Author Topic: Belfast Hardmen and their fights  (Read 51407 times)

Bread Basket

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Re: Belfast Hardmen and their fights
« Reply #195 on: January 26, 2019, 06:39:40 PM »
Whilst the men mentioned in this thread were undoubtedly very hard nuts, the mention of Chuvalo brings to light the fact that boxers are on a different level of 'hardness' altogether. Even the most modest boxer would wipe the floor with pretty much any streetfighter. Vastly superior technique, timing, composure etc. Lenny McLean was lauded as the 'Hardest Man in Britain' for years and was destroyed in a round by the likes of Johnny Waldron and Cliff Field.
Agree Sparty. Not only that, if you look at some of the fights that took place between many of the “old pro boxers” you will see that a lot of fights were fought with men who were fighting out of their normal weight limits. Eg, it was common for a welter to be matched with a middleweight or even a light heavy, likewise a lightweight matched against a welter.
In general there were only 8 weight divisions, unlike today.


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Re: Belfast Hardmen and their fights
« Reply #196 on: April 12, 2019, 11:19:15 AM »
If anyone fancies a decent read regarding Belfast hardmen then Eamonn Magee's book is worth a look. I know he's more known for his boxing exploits but he seemed to have a lot more scraps on the street  :D


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Re: Belfast Hardmen and their fights
« Reply #197 on: April 12, 2019, 12:59:13 PM »


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Re: Belfast Hardmen and their fights
« Reply #198 on: April 15, 2019, 09:33:12 PM »

Just read through a lot of these posts in some detail and I'm intrigued [always have been] how we manage to make heroes and legends out of people whose 'careers' were at best dubious and often much, much worse. As Martin Lynch points out in this newspaper post, reputations as hard men transcended local jealousies, tribal loyalties and even past reputations; some of it became almost mythical. I remember that Silver McKee, Buck Alec and a few others whose names I have forgotten were the stuff of legend as far as my father and others were concerned and stories of fights between them assumed the status of Greek, Roman and Celtic legend. It was almost as if none of the faults they would have attributed to other people applied to these guys simply because they were 'hard men' - whatever the hell that meant.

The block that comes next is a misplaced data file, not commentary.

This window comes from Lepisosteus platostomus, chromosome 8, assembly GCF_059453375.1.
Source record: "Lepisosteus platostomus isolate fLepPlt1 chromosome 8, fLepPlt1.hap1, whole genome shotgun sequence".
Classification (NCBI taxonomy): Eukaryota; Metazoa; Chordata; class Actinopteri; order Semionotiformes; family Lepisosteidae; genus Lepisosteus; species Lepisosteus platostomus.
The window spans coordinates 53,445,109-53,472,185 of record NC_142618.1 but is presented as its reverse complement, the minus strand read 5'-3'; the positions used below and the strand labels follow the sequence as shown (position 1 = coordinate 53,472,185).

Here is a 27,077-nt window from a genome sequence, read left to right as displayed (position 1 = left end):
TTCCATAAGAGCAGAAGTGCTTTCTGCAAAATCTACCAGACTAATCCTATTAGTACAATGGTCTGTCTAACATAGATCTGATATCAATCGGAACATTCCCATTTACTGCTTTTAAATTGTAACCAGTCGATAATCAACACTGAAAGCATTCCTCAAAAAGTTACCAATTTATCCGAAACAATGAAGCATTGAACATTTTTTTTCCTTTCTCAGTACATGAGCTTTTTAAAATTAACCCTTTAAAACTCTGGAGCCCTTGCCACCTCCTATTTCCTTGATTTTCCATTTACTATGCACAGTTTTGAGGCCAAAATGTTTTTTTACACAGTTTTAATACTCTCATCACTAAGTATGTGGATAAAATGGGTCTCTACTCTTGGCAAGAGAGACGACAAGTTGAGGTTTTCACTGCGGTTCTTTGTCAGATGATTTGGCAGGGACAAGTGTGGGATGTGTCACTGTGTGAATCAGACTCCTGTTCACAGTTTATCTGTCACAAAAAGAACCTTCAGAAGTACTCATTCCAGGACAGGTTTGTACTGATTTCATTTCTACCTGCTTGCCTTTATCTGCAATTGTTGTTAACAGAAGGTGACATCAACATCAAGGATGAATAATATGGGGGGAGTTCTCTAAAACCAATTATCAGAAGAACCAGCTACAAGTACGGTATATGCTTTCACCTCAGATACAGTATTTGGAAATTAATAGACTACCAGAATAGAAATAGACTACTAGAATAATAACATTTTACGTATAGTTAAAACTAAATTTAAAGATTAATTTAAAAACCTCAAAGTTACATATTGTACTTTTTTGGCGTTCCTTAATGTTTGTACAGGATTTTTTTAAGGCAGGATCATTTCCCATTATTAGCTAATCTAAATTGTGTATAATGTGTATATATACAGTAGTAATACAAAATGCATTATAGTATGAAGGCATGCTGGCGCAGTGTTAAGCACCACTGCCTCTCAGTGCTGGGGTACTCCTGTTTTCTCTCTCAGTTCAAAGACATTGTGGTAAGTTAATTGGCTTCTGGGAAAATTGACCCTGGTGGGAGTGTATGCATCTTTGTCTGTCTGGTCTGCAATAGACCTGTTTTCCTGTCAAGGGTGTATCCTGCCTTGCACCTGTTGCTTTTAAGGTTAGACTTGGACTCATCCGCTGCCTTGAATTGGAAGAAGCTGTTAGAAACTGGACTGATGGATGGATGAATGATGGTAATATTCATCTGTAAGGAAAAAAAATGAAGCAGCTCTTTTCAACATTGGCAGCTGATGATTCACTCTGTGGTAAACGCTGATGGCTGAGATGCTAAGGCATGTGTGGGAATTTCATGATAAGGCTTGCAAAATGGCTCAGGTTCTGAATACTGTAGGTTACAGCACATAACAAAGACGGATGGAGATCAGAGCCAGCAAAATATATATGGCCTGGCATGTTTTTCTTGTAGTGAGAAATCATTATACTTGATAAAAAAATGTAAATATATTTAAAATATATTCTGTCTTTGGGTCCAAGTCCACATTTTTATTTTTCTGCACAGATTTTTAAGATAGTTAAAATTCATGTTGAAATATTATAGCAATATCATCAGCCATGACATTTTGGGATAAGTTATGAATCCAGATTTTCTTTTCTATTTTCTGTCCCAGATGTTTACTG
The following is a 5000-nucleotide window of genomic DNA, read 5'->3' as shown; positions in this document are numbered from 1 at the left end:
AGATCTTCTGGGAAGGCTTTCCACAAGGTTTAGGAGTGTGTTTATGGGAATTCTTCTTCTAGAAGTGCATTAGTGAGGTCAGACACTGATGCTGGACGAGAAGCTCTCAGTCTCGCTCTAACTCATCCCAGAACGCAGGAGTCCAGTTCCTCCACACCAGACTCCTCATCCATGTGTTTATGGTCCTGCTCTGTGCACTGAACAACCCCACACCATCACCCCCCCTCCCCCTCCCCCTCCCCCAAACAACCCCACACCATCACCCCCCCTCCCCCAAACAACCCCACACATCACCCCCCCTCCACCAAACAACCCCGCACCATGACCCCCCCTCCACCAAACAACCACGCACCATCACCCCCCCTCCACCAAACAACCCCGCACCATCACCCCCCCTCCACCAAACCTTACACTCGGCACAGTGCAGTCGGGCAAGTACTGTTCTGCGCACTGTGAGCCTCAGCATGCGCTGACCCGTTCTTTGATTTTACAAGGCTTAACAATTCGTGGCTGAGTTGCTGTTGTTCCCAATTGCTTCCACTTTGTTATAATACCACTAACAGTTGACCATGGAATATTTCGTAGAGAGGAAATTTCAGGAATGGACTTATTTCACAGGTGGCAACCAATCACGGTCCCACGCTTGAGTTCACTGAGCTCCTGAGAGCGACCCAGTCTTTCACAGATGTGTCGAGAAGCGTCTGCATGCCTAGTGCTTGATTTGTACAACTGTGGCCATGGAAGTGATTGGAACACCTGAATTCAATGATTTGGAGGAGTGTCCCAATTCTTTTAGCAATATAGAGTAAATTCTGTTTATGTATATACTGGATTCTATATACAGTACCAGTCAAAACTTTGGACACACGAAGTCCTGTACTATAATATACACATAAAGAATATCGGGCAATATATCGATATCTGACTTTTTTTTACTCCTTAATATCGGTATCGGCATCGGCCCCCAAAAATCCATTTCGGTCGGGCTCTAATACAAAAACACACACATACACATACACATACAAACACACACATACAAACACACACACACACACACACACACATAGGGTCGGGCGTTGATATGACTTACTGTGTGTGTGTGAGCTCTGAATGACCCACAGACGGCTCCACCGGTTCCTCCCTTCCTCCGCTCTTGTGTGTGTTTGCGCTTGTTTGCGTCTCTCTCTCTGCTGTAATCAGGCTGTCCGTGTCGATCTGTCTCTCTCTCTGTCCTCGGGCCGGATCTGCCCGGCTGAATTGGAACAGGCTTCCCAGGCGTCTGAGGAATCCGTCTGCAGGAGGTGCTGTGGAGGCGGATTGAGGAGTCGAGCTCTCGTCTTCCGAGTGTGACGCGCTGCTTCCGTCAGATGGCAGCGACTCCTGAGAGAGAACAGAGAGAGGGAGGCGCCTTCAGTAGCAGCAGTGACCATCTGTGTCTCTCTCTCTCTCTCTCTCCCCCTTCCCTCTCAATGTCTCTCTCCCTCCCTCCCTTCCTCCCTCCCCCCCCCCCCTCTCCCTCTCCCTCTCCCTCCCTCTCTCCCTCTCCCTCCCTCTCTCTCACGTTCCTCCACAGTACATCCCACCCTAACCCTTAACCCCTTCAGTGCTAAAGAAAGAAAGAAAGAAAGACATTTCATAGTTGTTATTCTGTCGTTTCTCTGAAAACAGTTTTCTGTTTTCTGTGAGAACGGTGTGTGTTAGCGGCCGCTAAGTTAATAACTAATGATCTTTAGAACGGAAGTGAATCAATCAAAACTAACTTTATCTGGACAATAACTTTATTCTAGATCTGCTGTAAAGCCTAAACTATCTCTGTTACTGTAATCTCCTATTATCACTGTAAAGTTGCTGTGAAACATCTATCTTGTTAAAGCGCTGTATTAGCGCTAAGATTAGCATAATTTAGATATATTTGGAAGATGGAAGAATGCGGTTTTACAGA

What circumstances brought an end to this era of 'hard men' - education? more even wages? less poverty in working class areas? the troubles and the rise of the paramilitaries with guns instead of fists? Who gives a damn anymore whether Buck Alec could beat Silver or who punched what cow or fought with what lion? Good riddance to all that crap and good riddance to making Robin Hood and Hercules out of brawlers, street-fighters and worse.

Some time back a person who works in loyalist areas to try to raise educational standards said to me 'We are trying to make 'smart' the new 'hard'. Good on him and good luck to him in helping kids to educate themselves. Maybe one of them will sit down some day as a university professor, investigate and record this type of urban story and part urban myth for the romanticised and sanitised rubbish it was!

Billy Fish

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Re: Belfast Hardmen and their fights
« Reply #199 on: April 16, 2019, 08:20:25 PM »
I knew Stormy well. A very decent bloke on every account. He would have been happy enough had he been allowed to go about his normal business. Sadly there was always some idiot who fancied their chances and wanted to make a name for themselves and equally sadly they usually learned the hard way.  ::)
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